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Entrepreneurship: Intellectual Property

What to Know

Intellectual Property

According to the World Intellectual Property Organization (WIPO), Intellectual property (IP) refers to creations of the mind, such as inventions; literary and artistic works; designs; and symbols, names and images used in commerce. IP is protected in law by, for example, patents, copyright, and trademarks, which enable people to earn recognition or financial benefit from what they invent or create. The intellectual property authorities for the United States are the U.S. Patent and Trademark Office and the U.S. Copyright Office.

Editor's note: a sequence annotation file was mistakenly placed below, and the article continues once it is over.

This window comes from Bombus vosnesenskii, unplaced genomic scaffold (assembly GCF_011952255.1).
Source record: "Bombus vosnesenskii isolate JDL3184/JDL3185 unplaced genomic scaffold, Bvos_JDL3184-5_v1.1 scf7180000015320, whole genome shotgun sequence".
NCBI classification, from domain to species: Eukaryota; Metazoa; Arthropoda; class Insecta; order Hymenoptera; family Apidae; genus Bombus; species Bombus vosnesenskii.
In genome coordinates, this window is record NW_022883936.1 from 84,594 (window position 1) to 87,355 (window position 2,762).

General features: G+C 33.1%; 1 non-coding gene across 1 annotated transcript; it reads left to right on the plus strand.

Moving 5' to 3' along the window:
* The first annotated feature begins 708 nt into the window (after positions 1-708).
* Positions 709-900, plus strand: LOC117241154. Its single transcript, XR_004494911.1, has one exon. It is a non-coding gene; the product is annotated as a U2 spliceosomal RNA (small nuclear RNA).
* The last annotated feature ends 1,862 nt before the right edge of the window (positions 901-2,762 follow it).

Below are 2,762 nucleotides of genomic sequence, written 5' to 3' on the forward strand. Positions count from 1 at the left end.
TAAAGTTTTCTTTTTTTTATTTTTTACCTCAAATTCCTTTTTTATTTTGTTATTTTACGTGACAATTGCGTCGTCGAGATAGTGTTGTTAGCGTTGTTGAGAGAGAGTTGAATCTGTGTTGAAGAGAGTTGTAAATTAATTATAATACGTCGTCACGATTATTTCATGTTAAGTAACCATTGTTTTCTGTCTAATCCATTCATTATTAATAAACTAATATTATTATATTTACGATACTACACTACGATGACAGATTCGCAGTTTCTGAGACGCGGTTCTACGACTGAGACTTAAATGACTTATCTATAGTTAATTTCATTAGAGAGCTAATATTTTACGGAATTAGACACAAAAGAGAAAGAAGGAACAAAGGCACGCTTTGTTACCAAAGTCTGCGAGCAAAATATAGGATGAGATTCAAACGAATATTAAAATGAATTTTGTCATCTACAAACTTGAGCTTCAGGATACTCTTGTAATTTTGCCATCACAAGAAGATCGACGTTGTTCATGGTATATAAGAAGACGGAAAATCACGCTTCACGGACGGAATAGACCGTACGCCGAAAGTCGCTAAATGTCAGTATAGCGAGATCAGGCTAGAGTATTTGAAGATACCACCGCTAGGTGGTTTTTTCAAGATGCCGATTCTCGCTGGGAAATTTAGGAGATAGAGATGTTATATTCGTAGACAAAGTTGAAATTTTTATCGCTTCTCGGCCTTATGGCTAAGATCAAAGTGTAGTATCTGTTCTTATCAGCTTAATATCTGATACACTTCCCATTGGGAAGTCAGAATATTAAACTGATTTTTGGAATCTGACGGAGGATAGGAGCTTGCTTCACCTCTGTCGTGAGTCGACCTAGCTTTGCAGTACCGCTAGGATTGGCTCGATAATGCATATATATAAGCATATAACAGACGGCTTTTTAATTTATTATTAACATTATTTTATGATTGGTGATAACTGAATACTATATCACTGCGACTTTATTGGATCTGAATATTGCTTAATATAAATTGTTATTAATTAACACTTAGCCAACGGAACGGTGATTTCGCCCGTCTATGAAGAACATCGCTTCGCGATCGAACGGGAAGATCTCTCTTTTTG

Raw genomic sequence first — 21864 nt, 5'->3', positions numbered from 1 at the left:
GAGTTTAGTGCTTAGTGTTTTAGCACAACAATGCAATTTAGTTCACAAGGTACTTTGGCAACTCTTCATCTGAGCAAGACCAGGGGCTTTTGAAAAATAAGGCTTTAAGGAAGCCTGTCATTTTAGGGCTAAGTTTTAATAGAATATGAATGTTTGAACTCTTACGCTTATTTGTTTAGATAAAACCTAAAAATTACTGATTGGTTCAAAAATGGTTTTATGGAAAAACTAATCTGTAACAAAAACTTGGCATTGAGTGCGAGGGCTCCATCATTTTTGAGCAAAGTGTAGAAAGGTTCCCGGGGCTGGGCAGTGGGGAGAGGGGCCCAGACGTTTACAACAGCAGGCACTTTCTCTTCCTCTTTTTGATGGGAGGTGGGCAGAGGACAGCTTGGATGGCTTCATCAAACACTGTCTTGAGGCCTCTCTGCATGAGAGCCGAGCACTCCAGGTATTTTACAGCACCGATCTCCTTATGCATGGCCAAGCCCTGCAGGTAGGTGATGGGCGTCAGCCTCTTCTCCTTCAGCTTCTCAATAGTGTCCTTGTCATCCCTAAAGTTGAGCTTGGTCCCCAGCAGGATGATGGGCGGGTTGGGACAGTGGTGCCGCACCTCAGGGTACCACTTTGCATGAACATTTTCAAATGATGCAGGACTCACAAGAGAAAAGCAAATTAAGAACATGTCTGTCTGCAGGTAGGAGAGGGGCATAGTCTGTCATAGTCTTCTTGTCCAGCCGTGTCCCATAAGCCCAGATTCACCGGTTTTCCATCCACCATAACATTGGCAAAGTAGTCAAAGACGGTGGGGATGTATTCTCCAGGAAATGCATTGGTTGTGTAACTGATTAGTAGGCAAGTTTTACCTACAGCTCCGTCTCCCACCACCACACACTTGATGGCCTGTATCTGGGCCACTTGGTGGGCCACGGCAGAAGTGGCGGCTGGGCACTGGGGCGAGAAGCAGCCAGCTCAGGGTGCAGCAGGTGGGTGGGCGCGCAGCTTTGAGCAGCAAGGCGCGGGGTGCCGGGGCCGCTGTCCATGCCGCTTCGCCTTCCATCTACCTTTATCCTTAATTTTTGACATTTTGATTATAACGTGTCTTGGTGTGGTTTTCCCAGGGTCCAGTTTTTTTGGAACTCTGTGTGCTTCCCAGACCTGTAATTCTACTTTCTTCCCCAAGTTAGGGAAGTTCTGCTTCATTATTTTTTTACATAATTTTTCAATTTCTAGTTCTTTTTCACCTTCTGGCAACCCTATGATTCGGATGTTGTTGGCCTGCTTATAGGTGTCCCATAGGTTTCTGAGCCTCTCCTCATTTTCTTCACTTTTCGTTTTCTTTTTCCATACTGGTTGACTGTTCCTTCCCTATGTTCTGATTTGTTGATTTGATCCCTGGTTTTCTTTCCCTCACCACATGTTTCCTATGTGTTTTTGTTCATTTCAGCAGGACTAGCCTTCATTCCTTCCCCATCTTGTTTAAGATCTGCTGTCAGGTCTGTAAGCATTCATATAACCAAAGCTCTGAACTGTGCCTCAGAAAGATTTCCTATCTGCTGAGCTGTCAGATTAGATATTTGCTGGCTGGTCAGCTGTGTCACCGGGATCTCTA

Copyright

Artistic, literary, or intellectually created works, such as novels, music, movies, software code, photographs, and paintings that are original and exist in a tangible medium, such as paper, canvas, film, or digital format.

Patents

Patents are for technical inventions, such as chemical compositions like pharmaceutical drugs, mechanical processes like complex machinery, or machine designs that are new, unique, and usable in some type of industry.

Trademarks 

A trademark is a word, phrase, design, or a combination that identifies your goods or services, distinguishes them from the goods or services of others, and indicates the source of your goods or services.

Patent Research